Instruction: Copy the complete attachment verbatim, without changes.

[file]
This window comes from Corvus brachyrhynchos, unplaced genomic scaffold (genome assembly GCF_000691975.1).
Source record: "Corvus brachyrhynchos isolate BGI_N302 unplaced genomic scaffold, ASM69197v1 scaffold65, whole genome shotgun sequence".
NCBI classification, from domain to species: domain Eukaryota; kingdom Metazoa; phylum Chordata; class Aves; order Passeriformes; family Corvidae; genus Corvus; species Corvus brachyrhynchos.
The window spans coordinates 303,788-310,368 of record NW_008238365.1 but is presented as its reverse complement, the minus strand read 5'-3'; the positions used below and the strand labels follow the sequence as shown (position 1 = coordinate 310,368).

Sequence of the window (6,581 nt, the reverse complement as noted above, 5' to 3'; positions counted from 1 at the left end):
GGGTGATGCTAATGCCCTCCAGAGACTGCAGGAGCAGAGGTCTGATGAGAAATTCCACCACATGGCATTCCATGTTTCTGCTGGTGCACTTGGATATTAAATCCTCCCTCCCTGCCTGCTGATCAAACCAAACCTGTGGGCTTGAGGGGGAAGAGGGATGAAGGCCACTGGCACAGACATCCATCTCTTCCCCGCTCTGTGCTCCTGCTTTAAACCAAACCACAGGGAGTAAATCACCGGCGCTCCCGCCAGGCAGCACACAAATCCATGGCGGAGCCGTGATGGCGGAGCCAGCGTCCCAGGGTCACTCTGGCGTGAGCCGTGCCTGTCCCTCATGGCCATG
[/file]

This window comes from Corvus brachyrhynchos, unplaced genomic scaffold (genome assembly GCF_000691975.1).
Source record: "Corvus brachyrhynchos isolate BGI_N302 unplaced genomic scaffold, ASM69197v1 scaffold65, whole genome shotgun sequence".
NCBI classification, from domain to species: domain Eukaryota; kingdom Metazoa; phylum Chordata; class Aves; order Passeriformes; family Corvidae; genus Corvus; species Corvus brachyrhynchos.
The window spans coordinates 303,788-310,368 of record NW_008238365.1 but is presented as its reverse complement, the minus strand read 5'-3'; the positions used below and the strand labels follow the sequence as shown (position 1 = coordinate 310,368).

Sequence of the window (6,581 nt, the reverse complement as noted above, 5' to 3'; positions counted from 1 at the left end):
GGGTGATGCTAATGCCCTCCAGAGACTGCAGGAGCAGAGGTCTGATGAGAAATTCCACCACATGGCATTCCATGTTTCTGCTGGTGCACTTGGATATTAAATCCTCCCTCCCTGCCTGCTGATCAAACCAAACCTGTGGGCTTGAGGGGGAAGAGGGATGAAGGCCACTGGCACAGACATCCATCTCTTCCCCGCTCTGTGCTCCTGCTTTAAACCAAACCACAGGGAGTAAATCACCGGCGCTCCCGCCAGGCAGCACACAAATCCATGGCGGAGCCGTGATGGCGGAGCCAGCGTCCCAGGGTCACTCTGGCGTGAGCCGTGCCTGTCCCTCATGGCCATG